The Slippery Freefall

Dahlia Lithwick’s recent article in Slate covers developments in a couple of federal lawsuits brought by American citizens claiming they were unlawfully tortured and detained by our military while working in Iraq. (Both the trial court in one case, and the 7th Circuit in the other, held that former Defense Secretary Donald Rumsfeld is not immune from suit under the facts alleged.) Lithwick’s piece focuses on Donald Vance and Nathan Ertel, two American contractors who, in 2006, told the FBI about suspicious activity by their Iraqi employer. The military raided the employer and discovered a weapons cache. They then imprisoned and tortured the two American whistleblowers in an American military detention facility. The stated reason: they worked for an Iraqi employer that engaged in suspicious activity.

This is not a post about why torture is bad, or whether or not it should ever be permitted. Either you believe that a society that sanctions torture has abandoned all pretenses to moral authority, or you don’t. Using this case–with its American victims–as an example of how a limited torture policy for “bad guys” should be carefully monitored to prevent the unfortunate torture of “good guys” would very quickly move us into some dicey ethical territory that is well beyond this author’s ability to navigate.

Instead, I am thinking about all of the people who contributed to the imprisonment and torture of Vance and Ertel. I’m thinking about the President, and his defense secretary, about the law makers, the bureaucrats, the generals and the corporals. I’m thinking about every poll respondent who believed that the only way to defend America is to carefully, cautiously, violate its highest principles. Certainly many of them understood there are dangers when stepping away from the rules of civilized conduct, even if just for short time, in a dangerous place, against a virulent enemy. But could any of them have imagined that the slippery slope would actually be a lawless freefall? Would they believe that just three years after the invasion, U.S. military personnel could detain and abuse other Americans for the crimes they themselves reported? Who would have guessed that Kafka was a chump who actually underestimated the cruelty and mindlessness of a government that operates outside the law?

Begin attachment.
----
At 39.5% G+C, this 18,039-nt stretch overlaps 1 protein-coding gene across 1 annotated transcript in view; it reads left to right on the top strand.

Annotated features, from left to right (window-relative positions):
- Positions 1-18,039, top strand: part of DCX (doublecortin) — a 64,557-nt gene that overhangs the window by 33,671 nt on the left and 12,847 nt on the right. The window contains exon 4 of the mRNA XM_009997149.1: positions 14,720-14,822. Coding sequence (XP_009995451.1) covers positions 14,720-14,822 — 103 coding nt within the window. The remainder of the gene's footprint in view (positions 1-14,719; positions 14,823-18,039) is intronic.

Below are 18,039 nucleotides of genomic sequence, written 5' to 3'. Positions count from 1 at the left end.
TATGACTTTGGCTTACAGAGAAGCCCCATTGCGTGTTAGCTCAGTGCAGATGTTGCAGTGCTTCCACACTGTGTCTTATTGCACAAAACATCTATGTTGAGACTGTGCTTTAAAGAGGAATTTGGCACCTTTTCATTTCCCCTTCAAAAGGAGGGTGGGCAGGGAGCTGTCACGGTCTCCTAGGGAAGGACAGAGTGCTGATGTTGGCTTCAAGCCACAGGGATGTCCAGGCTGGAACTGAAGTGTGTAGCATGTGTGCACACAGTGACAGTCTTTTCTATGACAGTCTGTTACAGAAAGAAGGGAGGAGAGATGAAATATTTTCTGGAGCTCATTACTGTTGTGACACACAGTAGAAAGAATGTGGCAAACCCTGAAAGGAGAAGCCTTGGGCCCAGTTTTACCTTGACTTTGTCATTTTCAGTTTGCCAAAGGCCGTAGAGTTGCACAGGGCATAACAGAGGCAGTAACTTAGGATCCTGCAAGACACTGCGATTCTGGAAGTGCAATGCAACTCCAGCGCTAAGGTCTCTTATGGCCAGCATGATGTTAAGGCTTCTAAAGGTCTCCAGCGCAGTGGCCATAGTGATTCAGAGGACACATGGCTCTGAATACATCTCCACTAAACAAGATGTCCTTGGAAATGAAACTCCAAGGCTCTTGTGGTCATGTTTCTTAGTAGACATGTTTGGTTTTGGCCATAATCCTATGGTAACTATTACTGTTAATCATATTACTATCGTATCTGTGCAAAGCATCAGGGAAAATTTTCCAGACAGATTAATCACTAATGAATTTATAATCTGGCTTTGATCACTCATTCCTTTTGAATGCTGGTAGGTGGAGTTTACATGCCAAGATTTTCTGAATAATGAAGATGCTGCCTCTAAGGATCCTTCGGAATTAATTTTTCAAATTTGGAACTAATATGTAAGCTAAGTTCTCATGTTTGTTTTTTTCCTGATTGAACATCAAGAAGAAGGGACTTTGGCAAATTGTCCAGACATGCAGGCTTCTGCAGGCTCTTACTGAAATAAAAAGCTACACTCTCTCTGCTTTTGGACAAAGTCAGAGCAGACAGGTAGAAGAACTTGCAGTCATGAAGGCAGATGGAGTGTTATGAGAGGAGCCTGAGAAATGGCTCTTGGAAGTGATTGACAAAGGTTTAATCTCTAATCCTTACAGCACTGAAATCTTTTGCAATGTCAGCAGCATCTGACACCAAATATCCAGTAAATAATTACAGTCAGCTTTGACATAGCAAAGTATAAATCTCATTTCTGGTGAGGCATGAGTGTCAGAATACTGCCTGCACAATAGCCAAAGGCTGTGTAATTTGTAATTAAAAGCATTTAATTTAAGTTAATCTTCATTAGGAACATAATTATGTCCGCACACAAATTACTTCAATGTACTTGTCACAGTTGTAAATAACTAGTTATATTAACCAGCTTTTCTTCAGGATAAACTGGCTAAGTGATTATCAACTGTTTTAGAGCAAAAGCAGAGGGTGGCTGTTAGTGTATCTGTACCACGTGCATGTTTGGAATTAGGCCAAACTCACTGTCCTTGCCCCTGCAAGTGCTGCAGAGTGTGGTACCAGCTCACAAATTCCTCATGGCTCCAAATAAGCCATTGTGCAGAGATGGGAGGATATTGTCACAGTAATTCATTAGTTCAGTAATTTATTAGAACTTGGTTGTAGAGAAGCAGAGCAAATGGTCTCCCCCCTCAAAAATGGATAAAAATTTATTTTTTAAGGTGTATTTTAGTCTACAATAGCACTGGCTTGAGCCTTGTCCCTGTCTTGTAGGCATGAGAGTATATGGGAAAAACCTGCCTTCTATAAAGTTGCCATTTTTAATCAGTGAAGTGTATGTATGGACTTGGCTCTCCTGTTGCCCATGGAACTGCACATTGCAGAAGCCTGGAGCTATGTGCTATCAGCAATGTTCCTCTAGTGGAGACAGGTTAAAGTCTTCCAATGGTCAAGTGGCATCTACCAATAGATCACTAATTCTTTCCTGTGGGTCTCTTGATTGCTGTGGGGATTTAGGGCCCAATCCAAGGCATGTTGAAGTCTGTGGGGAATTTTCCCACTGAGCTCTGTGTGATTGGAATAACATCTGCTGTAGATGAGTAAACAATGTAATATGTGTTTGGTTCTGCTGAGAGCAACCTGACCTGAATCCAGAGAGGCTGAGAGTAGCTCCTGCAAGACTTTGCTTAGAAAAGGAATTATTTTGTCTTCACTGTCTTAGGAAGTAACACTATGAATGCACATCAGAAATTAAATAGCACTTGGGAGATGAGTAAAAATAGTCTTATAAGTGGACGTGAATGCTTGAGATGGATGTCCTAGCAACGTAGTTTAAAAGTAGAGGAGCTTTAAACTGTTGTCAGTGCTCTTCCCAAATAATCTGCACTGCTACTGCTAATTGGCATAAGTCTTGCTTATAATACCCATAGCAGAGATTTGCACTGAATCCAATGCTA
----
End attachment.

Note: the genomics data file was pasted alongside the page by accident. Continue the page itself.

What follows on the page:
Maybe this will end up being a minor history lesson, the decisions of a former administration, largely discredited for its hyperbole and misinformation. Or maybe it’s psychology, an example of how the most dangerous person is the one who is both afraid and powerful. I’m interested in the poly sci implications: will this example discourage future crisis leaders from tossing aside the rules? But if we are very, very fortunate, this episode will revolutionize linguistics, forever banishing “slippery slope” in favor of “swift, inevitable human result.”

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